Swedish Houses (Windows)

16.

asked the Secretary of State for Scotland what would be the cost of supplying double windows in Swedish houses.

The construction of the outer wall in Swedish houses makes it impracticable to substitute double hung sash and case windows for the casement type at present fitted. The additional cost of installation in a new house is calculated to be about £20.

Can the Secretary of State say whether he has discovered any other methods of curing the faults in these windows which he admits exist?

I shall be glad to let the hon. Gentleman have the technical report on the subject.

Livestock (Statistics)

17.

asked the Secretary of State for Scotland what increase has taken place in our livestock numbers in Scotland since the commencement of the agriculture expansion programme in June, 1947.

There has been an increase of 157,786 cattle; 1,312,581 sheep; 102,542 pigs and 2,156,304 fowls in the period referred to.

Is my right hon. Friend aware that the huge success of the expansion scheme has created undoubted satisfaction throughout Scotland, and that in the rural areas, in particular, there is a new sense of security and well-being and complete happiness, which is in direct contradiction to what hon. Members opposite are promulgating throughout the country?

Will the Minister ensure that these additional animals are furnished with liver, kidneys and other accessories which are markedly and strangely deficient in all present animals?

Is the Secretary of State aware that, although the figures for cattle have risen by 25 per cent. since before the war, the production of beef is still 14 per cent. less?

Milk And Egg Production

18.

asked the Secretary of State for Scotland the extent of milk and egg production increase in Scotland since the commencement of the expansion programme.

Compared with 1946–47 it is estimated that milk production in Scotland in 1950–51 will have increased by 53 million gallons and egg production by 291 million eggs.

In view of this tremendous increase in milk yield, could my right hon. Friend—[Interruption.] Mr. Speaker, on a point of order, if the noble Lord the Father of the House could contain himself, I could go on with my supplementary question. I was asking my right hon. Friend if he could inform me, in view of the tremendous increase in the milk yield, what proportion of that milk is now being used for—[HON. MEMBERS: "Cheese."]—food aids such as powdered and evaporated milk?

I could not give the exact figure. The processing of milk is at the limit of our capacity and is substantially higher than it was before the war.

Agriculture (Subsidies)

19.

asked the Secretary of State for Scotland to state, to the nearest convenient date, the total amount of subsidy paid in the Highland counties in respect of sheep rearing and cattle rearing, respectively; and the amount of subsidy which has been paid in the above areas in connection with hill farms and which is outwith the ambit of the sheep and cattle subsidies.

As the answer is necessarily long, I will, with permission, circulate it in the OFFICIAL REPORT.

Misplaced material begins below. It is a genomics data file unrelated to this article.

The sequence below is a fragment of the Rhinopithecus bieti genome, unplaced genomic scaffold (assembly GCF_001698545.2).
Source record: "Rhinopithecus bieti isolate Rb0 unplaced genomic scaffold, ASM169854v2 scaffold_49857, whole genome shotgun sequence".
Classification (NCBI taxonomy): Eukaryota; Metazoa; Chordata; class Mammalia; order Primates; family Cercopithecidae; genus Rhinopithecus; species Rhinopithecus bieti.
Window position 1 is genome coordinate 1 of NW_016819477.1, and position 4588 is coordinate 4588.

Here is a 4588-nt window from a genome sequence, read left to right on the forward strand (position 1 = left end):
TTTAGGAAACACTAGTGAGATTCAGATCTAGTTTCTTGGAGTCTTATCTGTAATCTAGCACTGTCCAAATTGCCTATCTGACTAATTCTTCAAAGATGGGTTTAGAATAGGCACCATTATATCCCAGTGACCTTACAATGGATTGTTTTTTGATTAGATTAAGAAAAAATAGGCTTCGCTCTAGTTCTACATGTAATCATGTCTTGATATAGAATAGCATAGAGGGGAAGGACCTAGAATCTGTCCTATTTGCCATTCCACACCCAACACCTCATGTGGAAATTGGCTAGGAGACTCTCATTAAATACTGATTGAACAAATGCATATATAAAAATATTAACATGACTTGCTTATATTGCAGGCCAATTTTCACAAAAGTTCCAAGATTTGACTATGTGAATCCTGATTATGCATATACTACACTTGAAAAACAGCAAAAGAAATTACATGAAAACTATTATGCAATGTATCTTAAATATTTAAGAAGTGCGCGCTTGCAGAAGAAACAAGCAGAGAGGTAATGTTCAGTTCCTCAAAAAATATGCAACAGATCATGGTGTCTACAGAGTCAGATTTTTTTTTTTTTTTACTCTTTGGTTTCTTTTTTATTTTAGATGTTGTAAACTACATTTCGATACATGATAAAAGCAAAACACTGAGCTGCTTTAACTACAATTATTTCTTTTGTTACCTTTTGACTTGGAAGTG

Following is the reply:

The total amounts of hill sheep and hill cattle subsidies paid to hill and upland farmers in the seven crofting counties of Scotland from the inception of the subsidy schemes until 31st March, 1951, were £3,964,000 and £2,650,000 respectively. I append a table giving this information in detail.

In addition, £559,000, £1,050,000 and £580,500 were paid to farmers in these counties up to 31st March, 1951, in marginal production assistance, ploughing-up and calf rearing subsidies, respectively. Most, though not all, of these payments would go to hill and upland farmers in the area; I regret, however, that records do not show separate figures for these categories.

With regard to certain other forms of assistance, e.g., the lime subsidy, the information for which the hon. Member

AMOUNTS OF VARIOUS SUBSIDIES PAID SINCE THE INCEPTION OF THE SCHEMES TO HOLDERS IN THE CROFTING COUNTIES (ARGYLL, CAITHNESS, INVERNESS, ORKNEY, ROSS AND CROMARTY, SUTHERLAND AND SHETLAND)
Scheme YearGrassland Ploughing SchemeHill Sheep SubsidyHill Cattle SubsidyMarginal Agricultural ProductionCalf Rearing Subsidy
£££££
194055,542
194142,507113,000Say 2/3rds of 28,600*
194242,199339,918
194333,908374,113142,16437,244
194430,458295,808208,29664,329
194521,563379,942301,03168,782
194683,075384,823355,13076,272
194797,019458,278387,74486,404
1948239,323837,144400,39377,51982,956
1949190,352519,842419,44771,551296,096
1950214,398261,339423,37476,877201,448
TOTALS1,050,3443,964,2072,637,579558,978580,500
Grand Total of payments shown above, £8,791,608.

* Separate figures for various counties not available.

Agricultural Land (Conservation)

21.

asked the Secretary of State for Scotland what steps he has taken or is proposing to take to conserve good agricultural land in Scotland.

Every proposal to divert agricultural land to another use which comes before me is thoroughly examined in order to avoid any unnecessary loss.

Can my right hon. Friend tell us the outcome of his discussions with Kilmarnock County Council with reference to agricultural land on the outskirts of Kilmarnock?

Tuberculosis (Swiss Treatment)

20.

asked the Secretary of State for Scotland whether he can yet make a further statement about the use of Swiss sanatoria for patients from Scotland.